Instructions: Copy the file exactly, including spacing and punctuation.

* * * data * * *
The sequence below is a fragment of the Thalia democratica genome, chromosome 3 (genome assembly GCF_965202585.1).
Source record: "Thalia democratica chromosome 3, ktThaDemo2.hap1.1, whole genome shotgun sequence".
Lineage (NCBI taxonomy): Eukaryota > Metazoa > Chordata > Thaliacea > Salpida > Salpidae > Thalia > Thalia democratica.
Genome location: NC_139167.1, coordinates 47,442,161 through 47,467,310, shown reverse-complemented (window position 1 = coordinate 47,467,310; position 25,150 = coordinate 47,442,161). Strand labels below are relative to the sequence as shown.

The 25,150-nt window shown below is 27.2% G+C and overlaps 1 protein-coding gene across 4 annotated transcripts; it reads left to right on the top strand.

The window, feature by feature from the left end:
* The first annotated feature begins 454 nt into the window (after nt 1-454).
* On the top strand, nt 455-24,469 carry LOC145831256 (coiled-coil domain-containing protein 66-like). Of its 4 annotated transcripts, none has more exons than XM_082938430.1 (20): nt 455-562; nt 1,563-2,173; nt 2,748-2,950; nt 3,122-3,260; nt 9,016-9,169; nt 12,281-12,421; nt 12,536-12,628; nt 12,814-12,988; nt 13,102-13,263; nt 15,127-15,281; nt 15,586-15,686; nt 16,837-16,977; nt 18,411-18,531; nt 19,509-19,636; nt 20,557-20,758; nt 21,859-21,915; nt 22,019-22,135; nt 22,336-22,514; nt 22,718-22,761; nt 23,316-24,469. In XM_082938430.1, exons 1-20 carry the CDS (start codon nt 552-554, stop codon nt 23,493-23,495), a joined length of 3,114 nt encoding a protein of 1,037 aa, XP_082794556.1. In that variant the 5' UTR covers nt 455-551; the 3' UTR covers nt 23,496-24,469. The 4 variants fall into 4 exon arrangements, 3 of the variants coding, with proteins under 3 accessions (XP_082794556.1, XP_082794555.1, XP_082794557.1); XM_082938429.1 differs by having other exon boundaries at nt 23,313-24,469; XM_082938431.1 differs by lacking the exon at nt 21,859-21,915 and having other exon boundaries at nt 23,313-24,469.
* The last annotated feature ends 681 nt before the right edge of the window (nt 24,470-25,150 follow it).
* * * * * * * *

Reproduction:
The sequence below is a fragment of the Thalia democratica genome, chromosome 3 (genome assembly GCF_965202585.1).
Source record: "Thalia democratica chromosome 3, ktThaDemo2.hap1.1, whole genome shotgun sequence".
Lineage (NCBI taxonomy): Eukaryota > Metazoa > Chordata > Thaliacea > Salpida > Salpidae > Thalia > Thalia democratica.
Genome location: NC_139167.1, coordinates 47,442,161 through 47,467,310, shown reverse-complemented (window position 1 = coordinate 47,467,310; position 25,150 = coordinate 47,442,161). Strand labels below are relative to the sequence as shown.

The 25,150-nt window shown below is 27.2% G+C and overlaps 1 protein-coding gene across 4 annotated transcripts; it reads left to right on the top strand.

The window, feature by feature from the left end:
* The first annotated feature begins 454 nt into the window (after nt 1-454).
* On the top strand, nt 455-24,469 carry LOC145831256 (coiled-coil domain-containing protein 66-like). Of its 4 annotated transcripts, none has more exons than XM_082938430.1 (20): nt 455-562; nt 1,563-2,173; nt 2,748-2,950; nt 3,122-3,260; nt 9,016-9,169; nt 12,281-12,421; nt 12,536-12,628; nt 12,814-12,988; nt 13,102-13,263; nt 15,127-15,281; nt 15,586-15,686; nt 16,837-16,977; nt 18,411-18,531; nt 19,509-19,636; nt 20,557-20,758; nt 21,859-21,915; nt 22,019-22,135; nt 22,336-22,514; nt 22,718-22,761; nt 23,316-24,469. In XM_082938430.1, exons 1-20 carry the CDS (start codon nt 552-554, stop codon nt 23,493-23,495), a joined length of 3,114 nt encoding a protein of 1,037 aa, XP_082794556.1. In that variant the 5' UTR covers nt 455-551; the 3' UTR covers nt 23,496-24,469. The 4 variants fall into 4 exon arrangements, 3 of the variants coding, with proteins under 3 accessions (XP_082794556.1, XP_082794555.1, XP_082794557.1); XM_082938429.1 differs by having other exon boundaries at nt 23,313-24,469; XM_082938431.1 differs by lacking the exon at nt 21,859-21,915 and having other exon boundaries at nt 23,313-24,469.
* The last annotated feature ends 681 nt before the right edge of the window (nt 24,470-25,150 follow it).